The San Antonio Spurs are habitually labeled as "boring" due to their fundamental focus every year. However, they have managed to remain one of the best teams in the league, despite this approach, and while many fans may frown upon, others welcome it.
While they may not be the Los Angeles Clippers or the Miami Heat, the Spurs have managed to put on quite a show thus far into the season, delivering their fair share of highlight-worthy plays as the first quarter comes to a close.
For the first time in a while, the veteran team is being recognized from the start as a legitimate contender, and as more and more basketball fans watch them play, many have changed their minds about whether or not the Spurs lack excitement.
So, determine for yourself whether or not they are boring. Although, after watching these next few plays, you may be forced to change your mind.
At first, this beautiful pass may seem fairly average for Manu Ginobili, who is known for being tricky and cunning with his passing and ball-handling.
However, the replay shows that not only did Ginobili put the ball in the only possible spot in order for it to reach its intended destination, but that spot was between the defender's legs.
Luckily, Ginobili is one of the craftiest distributors in the league and made the assist look easy, finding Tiago Splitter for the easy two points.
The San Antonio Spurs are known for being fundamentally sound, so it shouldn't be a surprise that they lead the league in assists per game.
From their guards to their big men, few players on the roster struggle when distributing, and the above highlight captures their passing dynamic quite well.
Whether it be a crafty pass from French rookie, Nando De Colo or a "draw-and-dish" from Tiago Splitter or James Anderson, the Spurs' ball movement is flawless at times, and their efforts are rewarded here after Matt Bonner sinks an open look from long range.
Down three with just over a minute to go, Gary Neal forces a jumper with the hopes to cut the Memphis Grizzlies' lead to just one. The attempt is off, but an offensive rebound from Tony Parker keeps it alive.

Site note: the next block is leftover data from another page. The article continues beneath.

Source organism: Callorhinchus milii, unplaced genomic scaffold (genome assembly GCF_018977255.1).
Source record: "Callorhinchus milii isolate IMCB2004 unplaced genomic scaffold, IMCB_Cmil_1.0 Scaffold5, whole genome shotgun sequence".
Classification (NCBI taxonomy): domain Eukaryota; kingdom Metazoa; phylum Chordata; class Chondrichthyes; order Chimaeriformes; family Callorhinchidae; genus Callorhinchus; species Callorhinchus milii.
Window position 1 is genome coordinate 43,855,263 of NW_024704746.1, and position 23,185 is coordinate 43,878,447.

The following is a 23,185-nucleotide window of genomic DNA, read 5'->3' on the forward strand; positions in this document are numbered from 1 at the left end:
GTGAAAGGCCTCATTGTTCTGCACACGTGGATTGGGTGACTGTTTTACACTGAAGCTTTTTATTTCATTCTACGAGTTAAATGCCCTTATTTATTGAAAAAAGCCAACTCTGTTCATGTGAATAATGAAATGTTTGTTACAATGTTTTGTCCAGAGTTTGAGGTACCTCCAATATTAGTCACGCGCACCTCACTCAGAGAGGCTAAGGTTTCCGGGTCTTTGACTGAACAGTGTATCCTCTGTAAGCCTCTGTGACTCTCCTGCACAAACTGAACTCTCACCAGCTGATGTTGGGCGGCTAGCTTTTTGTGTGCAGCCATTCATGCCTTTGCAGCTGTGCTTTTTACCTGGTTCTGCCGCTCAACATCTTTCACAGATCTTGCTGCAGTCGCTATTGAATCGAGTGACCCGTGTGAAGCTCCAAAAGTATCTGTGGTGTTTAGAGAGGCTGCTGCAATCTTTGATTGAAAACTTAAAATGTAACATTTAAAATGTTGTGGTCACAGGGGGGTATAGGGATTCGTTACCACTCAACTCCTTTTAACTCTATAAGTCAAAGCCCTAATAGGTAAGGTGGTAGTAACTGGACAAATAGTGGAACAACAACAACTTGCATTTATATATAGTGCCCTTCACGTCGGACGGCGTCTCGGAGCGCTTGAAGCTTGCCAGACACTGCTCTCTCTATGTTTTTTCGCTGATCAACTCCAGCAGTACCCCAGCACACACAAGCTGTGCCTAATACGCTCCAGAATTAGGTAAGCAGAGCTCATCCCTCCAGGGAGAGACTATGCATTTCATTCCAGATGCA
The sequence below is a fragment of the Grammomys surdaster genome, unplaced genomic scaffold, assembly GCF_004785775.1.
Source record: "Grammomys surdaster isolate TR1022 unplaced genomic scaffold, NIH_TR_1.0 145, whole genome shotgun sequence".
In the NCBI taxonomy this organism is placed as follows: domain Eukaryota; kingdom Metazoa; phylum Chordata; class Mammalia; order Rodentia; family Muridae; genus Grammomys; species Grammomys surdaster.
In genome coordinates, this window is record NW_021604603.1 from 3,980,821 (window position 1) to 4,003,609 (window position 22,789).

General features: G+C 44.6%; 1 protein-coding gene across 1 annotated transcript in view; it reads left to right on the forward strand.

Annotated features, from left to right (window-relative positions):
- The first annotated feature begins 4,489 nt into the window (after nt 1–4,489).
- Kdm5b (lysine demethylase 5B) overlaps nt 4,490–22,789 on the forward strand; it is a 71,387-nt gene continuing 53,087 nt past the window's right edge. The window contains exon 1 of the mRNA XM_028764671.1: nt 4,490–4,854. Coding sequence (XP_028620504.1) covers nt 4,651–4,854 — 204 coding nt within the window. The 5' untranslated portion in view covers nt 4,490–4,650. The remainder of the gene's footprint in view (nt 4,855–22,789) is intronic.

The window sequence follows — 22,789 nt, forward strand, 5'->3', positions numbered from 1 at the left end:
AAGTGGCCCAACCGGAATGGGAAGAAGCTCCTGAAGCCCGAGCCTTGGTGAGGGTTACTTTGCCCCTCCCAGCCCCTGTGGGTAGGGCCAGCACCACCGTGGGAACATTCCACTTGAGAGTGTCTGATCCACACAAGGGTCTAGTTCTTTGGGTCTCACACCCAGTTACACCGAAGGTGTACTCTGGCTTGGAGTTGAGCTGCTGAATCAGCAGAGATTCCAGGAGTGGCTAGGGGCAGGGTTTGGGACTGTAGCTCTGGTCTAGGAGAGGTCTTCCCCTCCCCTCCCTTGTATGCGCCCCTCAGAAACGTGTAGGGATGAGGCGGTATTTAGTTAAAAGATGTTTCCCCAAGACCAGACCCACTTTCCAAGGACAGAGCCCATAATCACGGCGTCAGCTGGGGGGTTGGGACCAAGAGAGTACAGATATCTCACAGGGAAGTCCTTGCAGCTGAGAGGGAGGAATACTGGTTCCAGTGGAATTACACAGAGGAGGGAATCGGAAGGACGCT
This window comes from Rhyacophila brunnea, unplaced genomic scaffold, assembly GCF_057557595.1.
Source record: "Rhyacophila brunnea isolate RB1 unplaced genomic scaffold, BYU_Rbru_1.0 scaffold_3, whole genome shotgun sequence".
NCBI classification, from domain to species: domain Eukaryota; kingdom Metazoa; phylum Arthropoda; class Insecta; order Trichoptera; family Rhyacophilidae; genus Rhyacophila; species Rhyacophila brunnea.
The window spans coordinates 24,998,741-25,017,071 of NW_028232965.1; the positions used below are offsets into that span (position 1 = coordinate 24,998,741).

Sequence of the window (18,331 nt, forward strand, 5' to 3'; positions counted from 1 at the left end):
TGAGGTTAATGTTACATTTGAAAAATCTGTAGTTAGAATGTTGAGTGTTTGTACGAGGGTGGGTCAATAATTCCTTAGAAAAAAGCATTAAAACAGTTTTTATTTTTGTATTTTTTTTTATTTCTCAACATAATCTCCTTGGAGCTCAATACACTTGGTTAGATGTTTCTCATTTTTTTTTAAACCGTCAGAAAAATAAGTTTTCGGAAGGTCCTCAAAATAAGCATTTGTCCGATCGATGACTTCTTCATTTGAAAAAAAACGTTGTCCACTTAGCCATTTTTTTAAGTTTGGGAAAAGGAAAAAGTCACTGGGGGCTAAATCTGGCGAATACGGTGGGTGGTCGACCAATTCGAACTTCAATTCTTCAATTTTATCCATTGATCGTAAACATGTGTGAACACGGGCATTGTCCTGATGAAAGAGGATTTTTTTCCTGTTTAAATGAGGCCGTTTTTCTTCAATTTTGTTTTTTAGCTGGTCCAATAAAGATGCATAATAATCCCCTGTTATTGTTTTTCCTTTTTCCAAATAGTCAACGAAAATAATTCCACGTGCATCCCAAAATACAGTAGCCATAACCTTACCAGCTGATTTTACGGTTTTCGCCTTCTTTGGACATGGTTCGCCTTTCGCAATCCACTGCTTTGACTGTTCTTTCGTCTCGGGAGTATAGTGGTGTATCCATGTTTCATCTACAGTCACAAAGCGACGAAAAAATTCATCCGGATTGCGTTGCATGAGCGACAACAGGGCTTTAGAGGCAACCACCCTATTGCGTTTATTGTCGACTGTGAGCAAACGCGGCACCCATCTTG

With the game on the line, a nifty behind-the-back pass gives Manu Ginobili the opportunity to tie the game up. He sinks the long ball, keeping San Antonio's victory hopes alive.
The sequence itself was only average, but the circumstances give it a reason to appear on the list. The three-pointer eventually forced the game into overtime, where the Spurs pulled through with a win.
The dunk itself is only average, and had the enforcer been an young, athletic star, few would have even blinked. However, the "dunker" was the notoriously unathletic Matt Bonner, who often appears uncomfortable when not situated beyond the arc.
Here, he takes advantage of the open lane and slams down the dunk with force, holding onto the rim for added effect. The play was later named the Play of the Game, even though in reality it was average.
The parody of the situation was enough to draw a laugh from the bench—particularly Tim Duncan. (Don't tell Joey Crawford!).
He did slam it down with force, but the fact that Matt Bonner was the subject of the highlight makes it that much more impressive.
Nando De Colo was dubbed "Mini-Manu" earlier this season by Gregg Popovich, and rightfully so. Like the veteran, De Colo has established himself as one of the team's most elite and entertaining passers and overall players.
As he continues to increase his role in the offense, De Colo will likely perform multiple jaw-dropping plays before the season's end.
Whether or not he lives up to Ginobili's talent is another story, but from a pure excitement perspective, De Colo is already a fan favorite.